Thursday, September 29, 2011

Survey Reveals a Sick Fiji Economy & Getting Worse

by Sai Lealea


Sugar Industry - destined to collapse
A recent survey has revealed what we all know to be the case - A sick Fiji economy and it is getting worse by the minute the longer the current illegal regime stays in power.

Authored by a group of economists at the University of the South Pacific, the report confirmed the bleak prospects for economic growth as a result of the political situation in Fiji and made worse by external global economic realities. The dire situation facing the sugar industry is there for all to see with the current regime's attempt at revitalisation destined to fail. As well, dilapidated infrastructure will stifle long term investment opportunities in tourism and other key areas.


In the other words, Fiji's situation has been made extremely difficult by the draconian policies of the current illegal regime, including restrictions on media freedom and human rights.

Again as everyone have noted, the solution identified by the report is a return to democratic government to ensure political and economic stability. This in turn would ensure effective and well-constructed policies that promote economic growth.

The Concluding Remarks of the Report are as follows:
  • The short-medium term prospects for Fiji on both the political and economic fronts look less than promising. On the economic front, GDP growth rates have not increased despite the numerous promises. While poor growth between 2007 and 2009 can be explained partly by the impact of the global economic crisis, natural disasters and some inherent weaknesses, the continued forecasts of low growth between 2010-2013 reflects the continuing state of poor investment caused by lack of confidence in the country. The imminent collapse of the sugar industry should be a serious concern and it appears that the current government’s game plan may not work. The sugar industry has a long-history of networks which may have sounded political but it is those networks that allowed farmers to keep the interest in the industry. The destruction of some of the historic institutions of the farmers may not augur well for the industry. The current media censorship and lack of dialogue with the stakeholders is likely to be harmful to the industry which is already on the brink of collapse.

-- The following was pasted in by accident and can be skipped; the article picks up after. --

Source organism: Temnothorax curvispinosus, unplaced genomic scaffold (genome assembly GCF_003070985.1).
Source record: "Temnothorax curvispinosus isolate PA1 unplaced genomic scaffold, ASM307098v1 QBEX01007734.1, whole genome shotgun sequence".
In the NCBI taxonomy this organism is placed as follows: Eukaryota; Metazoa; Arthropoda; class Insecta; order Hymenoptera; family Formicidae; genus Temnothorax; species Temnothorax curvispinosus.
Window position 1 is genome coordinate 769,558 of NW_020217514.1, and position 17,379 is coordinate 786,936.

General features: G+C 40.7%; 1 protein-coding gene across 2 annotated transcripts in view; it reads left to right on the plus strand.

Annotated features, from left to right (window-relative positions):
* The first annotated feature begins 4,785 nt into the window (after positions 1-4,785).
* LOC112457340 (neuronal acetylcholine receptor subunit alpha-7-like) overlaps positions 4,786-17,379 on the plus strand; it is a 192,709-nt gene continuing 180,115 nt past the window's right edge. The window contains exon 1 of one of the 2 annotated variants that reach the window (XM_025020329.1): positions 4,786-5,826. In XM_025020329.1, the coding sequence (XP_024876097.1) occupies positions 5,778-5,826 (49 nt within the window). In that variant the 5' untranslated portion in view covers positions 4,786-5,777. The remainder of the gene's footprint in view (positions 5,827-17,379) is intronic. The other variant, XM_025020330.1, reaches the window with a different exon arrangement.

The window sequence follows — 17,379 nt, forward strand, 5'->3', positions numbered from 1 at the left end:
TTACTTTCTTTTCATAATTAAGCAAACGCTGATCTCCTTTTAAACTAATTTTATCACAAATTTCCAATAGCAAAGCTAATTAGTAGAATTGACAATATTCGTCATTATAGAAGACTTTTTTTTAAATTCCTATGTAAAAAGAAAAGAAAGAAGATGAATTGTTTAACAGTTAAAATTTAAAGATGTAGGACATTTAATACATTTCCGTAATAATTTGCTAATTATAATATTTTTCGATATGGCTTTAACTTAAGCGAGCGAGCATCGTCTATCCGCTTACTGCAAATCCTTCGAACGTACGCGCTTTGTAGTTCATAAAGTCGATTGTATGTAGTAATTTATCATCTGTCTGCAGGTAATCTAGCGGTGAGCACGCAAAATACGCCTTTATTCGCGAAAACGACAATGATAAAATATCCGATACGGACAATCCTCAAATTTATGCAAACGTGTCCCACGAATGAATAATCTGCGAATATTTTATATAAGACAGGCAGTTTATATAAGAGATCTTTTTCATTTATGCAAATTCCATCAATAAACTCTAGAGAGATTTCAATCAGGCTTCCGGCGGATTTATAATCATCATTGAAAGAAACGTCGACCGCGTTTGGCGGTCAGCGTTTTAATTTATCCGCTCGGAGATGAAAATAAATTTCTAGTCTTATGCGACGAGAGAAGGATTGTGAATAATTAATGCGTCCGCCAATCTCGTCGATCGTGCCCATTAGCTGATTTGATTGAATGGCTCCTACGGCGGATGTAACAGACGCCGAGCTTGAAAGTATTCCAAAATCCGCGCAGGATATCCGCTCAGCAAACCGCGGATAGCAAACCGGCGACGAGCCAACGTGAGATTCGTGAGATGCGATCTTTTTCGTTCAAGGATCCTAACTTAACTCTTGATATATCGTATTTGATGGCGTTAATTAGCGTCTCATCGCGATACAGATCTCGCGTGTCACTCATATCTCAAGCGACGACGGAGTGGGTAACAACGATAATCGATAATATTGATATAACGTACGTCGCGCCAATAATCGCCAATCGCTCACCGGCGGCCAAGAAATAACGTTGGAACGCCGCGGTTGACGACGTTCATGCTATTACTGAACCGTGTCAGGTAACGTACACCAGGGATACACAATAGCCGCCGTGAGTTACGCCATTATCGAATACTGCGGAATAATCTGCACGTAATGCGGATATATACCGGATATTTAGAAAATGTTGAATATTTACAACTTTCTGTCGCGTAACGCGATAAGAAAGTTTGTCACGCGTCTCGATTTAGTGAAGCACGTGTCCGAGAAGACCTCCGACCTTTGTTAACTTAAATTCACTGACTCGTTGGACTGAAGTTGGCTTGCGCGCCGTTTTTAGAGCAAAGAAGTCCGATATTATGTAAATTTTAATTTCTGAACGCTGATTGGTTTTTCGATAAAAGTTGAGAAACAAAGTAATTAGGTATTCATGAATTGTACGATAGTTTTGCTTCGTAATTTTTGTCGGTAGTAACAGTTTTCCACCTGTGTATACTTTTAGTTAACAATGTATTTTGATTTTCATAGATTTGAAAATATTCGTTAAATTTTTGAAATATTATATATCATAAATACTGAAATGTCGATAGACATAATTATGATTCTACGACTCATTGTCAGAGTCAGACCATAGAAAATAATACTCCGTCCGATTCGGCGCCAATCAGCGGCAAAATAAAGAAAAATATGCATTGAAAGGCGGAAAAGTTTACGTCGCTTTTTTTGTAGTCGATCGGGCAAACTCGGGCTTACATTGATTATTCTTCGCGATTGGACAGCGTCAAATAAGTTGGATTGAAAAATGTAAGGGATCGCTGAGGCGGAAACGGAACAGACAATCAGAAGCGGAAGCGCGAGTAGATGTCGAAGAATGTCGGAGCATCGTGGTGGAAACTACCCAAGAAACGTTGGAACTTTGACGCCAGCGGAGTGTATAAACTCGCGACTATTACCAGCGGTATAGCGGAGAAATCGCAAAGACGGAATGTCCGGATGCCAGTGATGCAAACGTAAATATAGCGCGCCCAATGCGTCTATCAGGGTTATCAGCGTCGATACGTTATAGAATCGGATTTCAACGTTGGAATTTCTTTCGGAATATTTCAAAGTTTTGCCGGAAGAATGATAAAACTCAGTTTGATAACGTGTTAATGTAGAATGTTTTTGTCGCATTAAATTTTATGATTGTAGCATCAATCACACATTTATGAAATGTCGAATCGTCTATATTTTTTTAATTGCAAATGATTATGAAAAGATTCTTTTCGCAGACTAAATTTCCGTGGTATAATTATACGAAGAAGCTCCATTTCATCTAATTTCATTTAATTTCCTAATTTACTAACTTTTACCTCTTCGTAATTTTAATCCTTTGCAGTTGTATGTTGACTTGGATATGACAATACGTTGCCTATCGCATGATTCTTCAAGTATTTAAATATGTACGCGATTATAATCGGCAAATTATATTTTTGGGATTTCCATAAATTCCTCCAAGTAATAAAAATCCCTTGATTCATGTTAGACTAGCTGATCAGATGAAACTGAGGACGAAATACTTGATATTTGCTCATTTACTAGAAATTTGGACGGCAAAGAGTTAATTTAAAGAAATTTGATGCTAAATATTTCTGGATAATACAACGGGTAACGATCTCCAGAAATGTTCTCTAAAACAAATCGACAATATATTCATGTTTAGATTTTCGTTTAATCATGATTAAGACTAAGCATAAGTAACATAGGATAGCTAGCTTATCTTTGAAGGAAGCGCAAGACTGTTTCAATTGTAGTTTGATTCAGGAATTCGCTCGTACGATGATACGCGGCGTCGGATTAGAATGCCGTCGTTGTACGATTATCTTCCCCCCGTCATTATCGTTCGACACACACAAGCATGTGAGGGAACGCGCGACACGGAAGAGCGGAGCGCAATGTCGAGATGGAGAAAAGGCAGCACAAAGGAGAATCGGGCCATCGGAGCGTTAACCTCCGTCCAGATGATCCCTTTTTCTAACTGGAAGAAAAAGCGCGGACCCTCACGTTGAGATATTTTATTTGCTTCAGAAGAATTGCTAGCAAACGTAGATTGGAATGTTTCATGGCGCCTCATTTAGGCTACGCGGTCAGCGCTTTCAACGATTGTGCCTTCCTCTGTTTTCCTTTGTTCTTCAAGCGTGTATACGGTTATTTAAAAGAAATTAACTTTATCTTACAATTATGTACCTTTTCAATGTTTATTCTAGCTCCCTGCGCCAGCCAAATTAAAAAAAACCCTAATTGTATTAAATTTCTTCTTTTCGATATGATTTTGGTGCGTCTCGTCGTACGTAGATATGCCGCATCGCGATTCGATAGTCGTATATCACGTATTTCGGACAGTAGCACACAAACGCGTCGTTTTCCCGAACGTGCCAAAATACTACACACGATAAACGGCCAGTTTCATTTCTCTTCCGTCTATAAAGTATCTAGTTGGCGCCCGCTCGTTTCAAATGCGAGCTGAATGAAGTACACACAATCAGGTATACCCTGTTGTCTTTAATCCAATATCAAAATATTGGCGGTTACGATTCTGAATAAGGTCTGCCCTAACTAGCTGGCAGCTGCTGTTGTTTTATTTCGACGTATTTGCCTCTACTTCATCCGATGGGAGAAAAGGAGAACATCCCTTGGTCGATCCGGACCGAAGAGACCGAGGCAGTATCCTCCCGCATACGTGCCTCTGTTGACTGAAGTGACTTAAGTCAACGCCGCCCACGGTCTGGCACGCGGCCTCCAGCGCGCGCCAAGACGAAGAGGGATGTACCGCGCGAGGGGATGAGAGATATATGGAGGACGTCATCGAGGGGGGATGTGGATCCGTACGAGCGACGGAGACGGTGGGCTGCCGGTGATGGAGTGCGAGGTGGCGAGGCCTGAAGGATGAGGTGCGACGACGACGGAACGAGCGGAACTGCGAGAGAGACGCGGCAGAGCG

• While the prospects for better outcomes from the tourism looks realistic, the government’s tight fiscal position may provide very little room for any serious investment undertaking to improve the infrastructure needed urgently in Fiji.
     
  • The short-medium term prospects for Fiji on both the political and economic fronts look less than promising. On the economic front, GDP growth rates have not increased despite the numerous promises. While poor growth between 2007 and 2009 can be explained partly by the impact of the global economic crisis, natural disasters and some inherent weaknesses, the continued forecasts of low growth between 2010-2013 reflects the continuing state of poor investment caused by lack of confidence in the country. The imminent collapse of the sugar industry should be a serious concern and it appears that the current government’s game plan may not work. The sugar industry has a long-history of networks which may have sounded political but it is those networks that allowed farmers to keep the interest in the industry. The destruction of some of the historic institutions of the farmers may not augur well for the industry. The current media censorship and lack of dialogue with the stakeholders is likely to be harmful to the industry which is already on the brink of collapse.
  • While the prospects for better outcomes from the tourism looks realistic, the government’s tight fiscal position may provide very little room for any serious investment undertaking to improve the infrastructure needed urgently in Fiji.
     
  • The answer to Fiji’s serious economic problems may incidentally lie in a political settlement. The link between good economic growth, democracy, media freedom and rule of law cannot be underestimated. There is no substitute for well-constructed policy when it comes to economic growth and development. Previous governments in the last three decades have made similar mistakes about growth policies. There have been very limited successes to count particularly towards long run economic growth prospects and at this point in Fiji’s history any bandaid approach will not do any good. Firm commitments and definite steps are needed to build that confidence that has been lost. The much demanded open dialogue must start immediately and the media freedom be established by relaxing the emergency law and the current censorship of the media.
  • The government has a good opportunity now to open up dialogue with the political parties, external partners and organisations such as the UN and the Commonwealth to move Fiji towards a Constitutional democracy, good economic growth and development. 


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